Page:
‘Tricky territory’: computer implemented invention patenting

The information technology industry invests large sums each year in the innovation and development of new tools for mobile handsets and other computer systems.

Although copyright may protect the underlying software in these systems, this form of protection is limited. For example, copyright law cannot prevent the independent development of rival products, it can be hard to prove and it is generally inadequate to stop reverse engineering. Furthermore, while the law of confidentiality can provide a remedy for those who believe that features of their systems have been covertly taken, such claims are again by no means straightforward — as with copyright, it is necessary to prove derivation from the claimant’s work.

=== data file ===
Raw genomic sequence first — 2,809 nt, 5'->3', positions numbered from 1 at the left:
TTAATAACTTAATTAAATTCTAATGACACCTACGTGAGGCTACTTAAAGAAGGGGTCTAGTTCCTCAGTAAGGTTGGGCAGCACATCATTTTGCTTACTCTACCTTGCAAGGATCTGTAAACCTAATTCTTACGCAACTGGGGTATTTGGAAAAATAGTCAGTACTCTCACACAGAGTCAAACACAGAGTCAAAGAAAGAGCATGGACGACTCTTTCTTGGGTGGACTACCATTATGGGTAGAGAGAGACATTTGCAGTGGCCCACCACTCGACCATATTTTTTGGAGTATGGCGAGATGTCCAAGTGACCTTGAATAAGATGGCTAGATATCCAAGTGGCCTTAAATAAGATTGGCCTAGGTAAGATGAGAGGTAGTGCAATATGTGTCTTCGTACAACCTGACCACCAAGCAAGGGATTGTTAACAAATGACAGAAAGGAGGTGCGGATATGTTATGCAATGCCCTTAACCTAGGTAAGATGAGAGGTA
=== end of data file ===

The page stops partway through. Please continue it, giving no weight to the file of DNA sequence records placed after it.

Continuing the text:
But do patents offer an alternative? Novel and inventive devices and systems are more usually the subjects of patent protection. Patents are registered rights, protecting everything expressly recorded in their claims. Therefore, everybody knows, at least in theory, what is protected. As well as protecting against the direct copying of the invention, patents cannot be avoided by reverse engineering and they protect against the production of the same invention completely independently…

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